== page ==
Doing things differently will be crucial to business survival in this century, Colvin asserts, pointing out that the world has already begun to change in “several big, long-lasting ways.” These changes include a reduction in consumption to the historic norm as consumers pay off mountainous debts, and a cultural shift toward thrift. “Forces in today’s society are already being adapted to clothe thrift in modern dress,” he writes. “One is environmentalism; the mantra of ‘reduce, reuse, recycle’ is a formula for saving money, while wasting resources is not only personally profligate, it also harms everyone by hurting the planet.” The dual anxieties of health-care costs and impending retirement for a large segment of the population will also fuel this shift, and Colvin sees traumatized consumers and investors being risk averse for a long time to come.
Government will play a much larger role in the new world order, especially the regulatory sector, says Colvin. A few years after Hurricane Katrina, when “government looked incompetent while business rode to the rescue,” the opposite view has taken hold: “Business screwed up, government steps in.”
Whether you subscribe to that view or not, Colvin thinks that the faster and more effectively managers respond to these changes, the more likely their companies are to do well. What do managers need to do? To begin with, says Colvin, managers must avoid falling back on outdated models in their rush to respond to today’s stresses. For example, they should not “obey ancient instincts from the industrial age” and treat workers as expendable. The best companies and leaders will take a more enlightened view, says Colvin, using the opportunities created by the downturn “to begin practices they should have been using, to improve the quality of their people, to increase employees’ loyalty and motivation, to build the culture.”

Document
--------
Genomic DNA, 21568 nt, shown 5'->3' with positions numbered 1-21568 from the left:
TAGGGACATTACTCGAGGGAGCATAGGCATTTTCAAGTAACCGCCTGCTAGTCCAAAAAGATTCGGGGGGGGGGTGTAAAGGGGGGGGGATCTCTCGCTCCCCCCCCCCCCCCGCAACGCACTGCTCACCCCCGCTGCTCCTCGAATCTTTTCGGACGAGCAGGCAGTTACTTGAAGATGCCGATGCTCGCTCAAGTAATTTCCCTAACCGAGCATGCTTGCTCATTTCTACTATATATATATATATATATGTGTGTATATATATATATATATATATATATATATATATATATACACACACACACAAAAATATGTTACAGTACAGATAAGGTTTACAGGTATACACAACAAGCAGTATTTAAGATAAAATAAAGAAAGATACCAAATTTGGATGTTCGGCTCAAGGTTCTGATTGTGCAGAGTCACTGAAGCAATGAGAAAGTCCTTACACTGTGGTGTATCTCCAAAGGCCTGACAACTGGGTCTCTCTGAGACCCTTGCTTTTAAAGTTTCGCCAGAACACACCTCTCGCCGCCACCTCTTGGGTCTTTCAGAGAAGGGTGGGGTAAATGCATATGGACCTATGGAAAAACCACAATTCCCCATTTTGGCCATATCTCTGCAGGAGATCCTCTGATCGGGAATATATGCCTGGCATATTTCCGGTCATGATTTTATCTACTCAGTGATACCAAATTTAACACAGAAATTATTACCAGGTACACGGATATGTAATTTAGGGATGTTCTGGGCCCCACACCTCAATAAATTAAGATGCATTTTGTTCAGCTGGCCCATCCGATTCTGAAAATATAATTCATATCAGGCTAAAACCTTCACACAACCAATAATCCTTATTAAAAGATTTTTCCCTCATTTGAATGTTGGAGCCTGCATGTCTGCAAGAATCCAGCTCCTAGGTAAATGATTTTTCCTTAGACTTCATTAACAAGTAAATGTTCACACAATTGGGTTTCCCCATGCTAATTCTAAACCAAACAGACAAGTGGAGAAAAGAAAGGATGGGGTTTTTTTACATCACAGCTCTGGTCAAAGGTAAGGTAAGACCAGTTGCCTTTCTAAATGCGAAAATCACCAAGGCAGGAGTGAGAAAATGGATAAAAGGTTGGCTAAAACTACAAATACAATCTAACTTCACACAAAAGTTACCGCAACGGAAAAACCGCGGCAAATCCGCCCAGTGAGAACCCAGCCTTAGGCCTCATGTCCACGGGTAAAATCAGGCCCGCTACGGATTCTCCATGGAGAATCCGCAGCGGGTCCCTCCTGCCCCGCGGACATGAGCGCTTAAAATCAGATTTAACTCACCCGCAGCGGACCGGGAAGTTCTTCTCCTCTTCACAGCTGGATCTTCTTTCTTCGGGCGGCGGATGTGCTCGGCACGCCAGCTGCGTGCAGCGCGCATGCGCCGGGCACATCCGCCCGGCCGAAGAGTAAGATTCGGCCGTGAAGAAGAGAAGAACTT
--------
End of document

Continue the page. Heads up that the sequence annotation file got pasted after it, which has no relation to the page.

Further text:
One of those not-to-be-missed opportunities is getting compensation and incentives right. It’s time to jettison pay programs that encourage executives to take high risks by limiting the negative consequences. Colvin suggests following the example of companies like Deere & Company, where incentives are based on economic profit, which includes capital costs, and bonuses are paid out over four years and subject to cancellation if performance is not up to par, a system that Deere CEO Robert Lane told Colvin he likes because “it encourages long-term thinking.”
Which brings up another opportunity afforded by the downturn: freeing managers from providing earnings guidance to the investment community. Colvin describes earnings guidance as a game that has developed so gradually that “those in its midst may have trouble seeing how insane it has become.” (As one of the developers of the Aspen Institute’s 2007 Aspen Principles, a series of signatory statements promoting long-term management and value creation strategies, I agree. The principles advocate that companies stop providing short-term financial guidance altogether.) Companies such as GlaxoSmithKline and Unilever have suspended guidance, and Colvin suggests that the time is right for others to follow suit: “While suddenly ceasing guidance in good times may alarm investors, they understand that in a historic recession even the best companies can’t predict results a year down the road.”